Some enterprising drug dealers are helping copper thieves cut out the middleman. They’re accepting copper pipe as legal tender in exchange for crack cocaine.
If there’s one thing every crack dealer hates, it’s being paid in Monopoly money. A 33-year-old man in Wichita, KS, was pulled over by officers last week and found bleeding from the head. He told police he’d just been tricked by his angry crack dealer into coming over to his house, whereupon the dealer pistol whipped his face. According to the police report, the victim told them that “a couple of weeks ago he bought several hundred dollars of crack-cocaine with Monopoly money and now the dealer was ready for pay back.”
Here’s her story:
The Boston City Council has proposed a ban on the sale of “four-inch glass tubes featuring fake mini-roses” commonly sold at convenience stores, because they’re actually crack pipes. From BostonNow:
They look like novelty items, but they’re not. For sale at convenience stores in Boston, four-inch glass tubes featuring fake mini-roses inside of them are actually crack pipes.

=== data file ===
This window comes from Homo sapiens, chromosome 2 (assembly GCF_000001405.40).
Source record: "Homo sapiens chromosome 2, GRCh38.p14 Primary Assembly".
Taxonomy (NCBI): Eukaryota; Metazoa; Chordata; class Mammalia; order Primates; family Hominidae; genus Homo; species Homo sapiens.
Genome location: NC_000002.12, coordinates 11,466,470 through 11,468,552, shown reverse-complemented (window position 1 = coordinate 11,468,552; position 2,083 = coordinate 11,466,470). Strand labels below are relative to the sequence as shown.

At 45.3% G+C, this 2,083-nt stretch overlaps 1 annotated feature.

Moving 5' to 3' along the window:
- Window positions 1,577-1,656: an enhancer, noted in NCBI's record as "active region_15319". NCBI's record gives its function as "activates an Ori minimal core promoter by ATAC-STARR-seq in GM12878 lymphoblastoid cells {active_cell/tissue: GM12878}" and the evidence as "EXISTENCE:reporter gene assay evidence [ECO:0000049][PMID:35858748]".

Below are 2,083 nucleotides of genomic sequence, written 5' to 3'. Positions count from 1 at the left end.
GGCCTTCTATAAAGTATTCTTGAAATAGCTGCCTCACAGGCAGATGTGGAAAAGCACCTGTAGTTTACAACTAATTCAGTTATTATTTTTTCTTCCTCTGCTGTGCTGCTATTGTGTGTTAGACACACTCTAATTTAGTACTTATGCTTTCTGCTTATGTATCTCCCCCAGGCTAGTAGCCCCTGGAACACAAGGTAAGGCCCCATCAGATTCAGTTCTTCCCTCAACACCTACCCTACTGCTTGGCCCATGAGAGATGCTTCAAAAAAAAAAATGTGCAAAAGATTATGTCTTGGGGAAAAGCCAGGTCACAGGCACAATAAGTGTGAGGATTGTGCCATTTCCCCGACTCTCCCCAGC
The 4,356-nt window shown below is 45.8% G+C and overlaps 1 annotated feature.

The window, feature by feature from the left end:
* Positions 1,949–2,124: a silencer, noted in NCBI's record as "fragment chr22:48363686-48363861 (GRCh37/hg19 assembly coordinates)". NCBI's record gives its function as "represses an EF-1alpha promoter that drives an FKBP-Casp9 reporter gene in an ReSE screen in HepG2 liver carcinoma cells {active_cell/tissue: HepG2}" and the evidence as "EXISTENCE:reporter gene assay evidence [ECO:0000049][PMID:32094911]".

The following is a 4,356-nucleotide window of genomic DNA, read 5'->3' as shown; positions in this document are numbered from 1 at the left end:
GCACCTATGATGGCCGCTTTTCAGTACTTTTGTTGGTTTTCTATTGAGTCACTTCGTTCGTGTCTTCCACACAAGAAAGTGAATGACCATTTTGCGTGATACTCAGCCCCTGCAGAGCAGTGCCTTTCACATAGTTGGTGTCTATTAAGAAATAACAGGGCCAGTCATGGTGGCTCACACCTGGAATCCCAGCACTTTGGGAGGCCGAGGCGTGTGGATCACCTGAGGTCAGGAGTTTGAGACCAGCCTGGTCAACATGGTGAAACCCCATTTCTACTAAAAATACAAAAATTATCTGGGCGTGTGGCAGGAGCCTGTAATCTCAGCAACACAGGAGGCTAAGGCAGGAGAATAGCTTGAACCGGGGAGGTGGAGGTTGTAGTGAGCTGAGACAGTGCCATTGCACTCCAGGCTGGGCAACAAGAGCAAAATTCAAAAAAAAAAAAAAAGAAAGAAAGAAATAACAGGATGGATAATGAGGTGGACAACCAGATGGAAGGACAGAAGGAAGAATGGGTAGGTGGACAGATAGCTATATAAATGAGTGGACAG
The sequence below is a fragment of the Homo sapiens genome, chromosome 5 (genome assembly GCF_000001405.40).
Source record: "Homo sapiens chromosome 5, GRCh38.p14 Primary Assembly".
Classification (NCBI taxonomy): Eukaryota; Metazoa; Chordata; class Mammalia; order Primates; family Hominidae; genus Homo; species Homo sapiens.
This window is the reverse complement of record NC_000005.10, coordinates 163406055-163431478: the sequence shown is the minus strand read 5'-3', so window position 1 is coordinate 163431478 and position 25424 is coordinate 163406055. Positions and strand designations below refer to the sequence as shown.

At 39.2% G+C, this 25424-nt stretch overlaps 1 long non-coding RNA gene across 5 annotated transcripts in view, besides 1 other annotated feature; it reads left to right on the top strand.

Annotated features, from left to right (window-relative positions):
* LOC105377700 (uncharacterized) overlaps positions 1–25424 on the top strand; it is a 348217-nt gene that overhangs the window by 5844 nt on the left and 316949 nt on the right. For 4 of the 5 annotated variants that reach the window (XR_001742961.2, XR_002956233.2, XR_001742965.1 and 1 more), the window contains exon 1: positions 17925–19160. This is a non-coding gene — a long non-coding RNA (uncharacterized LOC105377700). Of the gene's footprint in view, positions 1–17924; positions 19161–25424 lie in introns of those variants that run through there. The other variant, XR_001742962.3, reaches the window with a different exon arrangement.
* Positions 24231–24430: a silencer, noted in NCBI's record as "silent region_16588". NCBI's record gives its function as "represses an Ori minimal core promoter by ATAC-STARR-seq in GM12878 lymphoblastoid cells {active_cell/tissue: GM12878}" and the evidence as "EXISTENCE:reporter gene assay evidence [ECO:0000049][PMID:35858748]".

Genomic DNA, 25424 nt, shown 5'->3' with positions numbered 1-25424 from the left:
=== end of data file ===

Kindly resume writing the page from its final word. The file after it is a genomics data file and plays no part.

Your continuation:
Take from a man who knows, don’t take crack. Don’t even think about it. Crack cocaine is the most addictive form of coke and even pondering its chemical structure in an academic setting can causes serious lung and liver damage, breakdown of tooth enamel, delusional parasitosis, paralysis, and even indecent exposure.
If there’s one commodity we don’t talk about enough on The Consumerist, it’s Erythroxylum coca. This was brought squarely to our attention after Bucky told us about a white van circulating the streets of Harlem, promoting crack.